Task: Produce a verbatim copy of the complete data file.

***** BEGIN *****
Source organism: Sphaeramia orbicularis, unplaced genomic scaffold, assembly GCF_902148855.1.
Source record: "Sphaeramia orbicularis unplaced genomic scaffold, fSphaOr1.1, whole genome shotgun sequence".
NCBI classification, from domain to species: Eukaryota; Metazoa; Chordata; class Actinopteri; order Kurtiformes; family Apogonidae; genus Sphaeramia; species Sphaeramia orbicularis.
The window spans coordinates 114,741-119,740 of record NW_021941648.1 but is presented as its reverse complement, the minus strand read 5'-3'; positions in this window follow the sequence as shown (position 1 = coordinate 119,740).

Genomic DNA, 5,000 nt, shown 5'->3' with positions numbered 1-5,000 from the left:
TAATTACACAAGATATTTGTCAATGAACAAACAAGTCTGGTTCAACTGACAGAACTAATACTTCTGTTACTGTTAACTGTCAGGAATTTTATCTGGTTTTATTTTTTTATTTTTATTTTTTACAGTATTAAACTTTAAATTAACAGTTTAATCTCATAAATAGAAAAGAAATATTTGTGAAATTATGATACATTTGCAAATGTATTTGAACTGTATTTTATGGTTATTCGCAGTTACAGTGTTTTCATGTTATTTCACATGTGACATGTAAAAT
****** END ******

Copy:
Source organism: Sphaeramia orbicularis, unplaced genomic scaffold, assembly GCF_902148855.1.
Source record: "Sphaeramia orbicularis unplaced genomic scaffold, fSphaOr1.1, whole genome shotgun sequence".
NCBI classification, from domain to species: Eukaryota; Metazoa; Chordata; class Actinopteri; order Kurtiformes; family Apogonidae; genus Sphaeramia; species Sphaeramia orbicularis.
The window spans coordinates 114,741-119,740 of record NW_021941648.1 but is presented as its reverse complement, the minus strand read 5'-3'; positions in this window follow the sequence as shown (position 1 = coordinate 119,740).

Genomic DNA, 5,000 nt, shown 5'->3' with positions numbered 1-5,000 from the left:
TAATTACACAAGATATTTGTCAATGAACAAACAAGTCTGGTTCAACTGACAGAACTAATACTTCTGTTACTGTTAACTGTCAGGAATTTTATCTGGTTTTATTTTTTTATTTTTATTTTTTACAGTATTAAACTTTAAATTAACAGTTTAATCTCATAAATAGAAAAGAAATATTTGTGAAATTATGATACATTTGCAAATGTATTTGAACTGTATTTTATGGTTATTCGCAGTTACAGTGTTTTCATGTTATTTCACATGTGACATGTAAAAT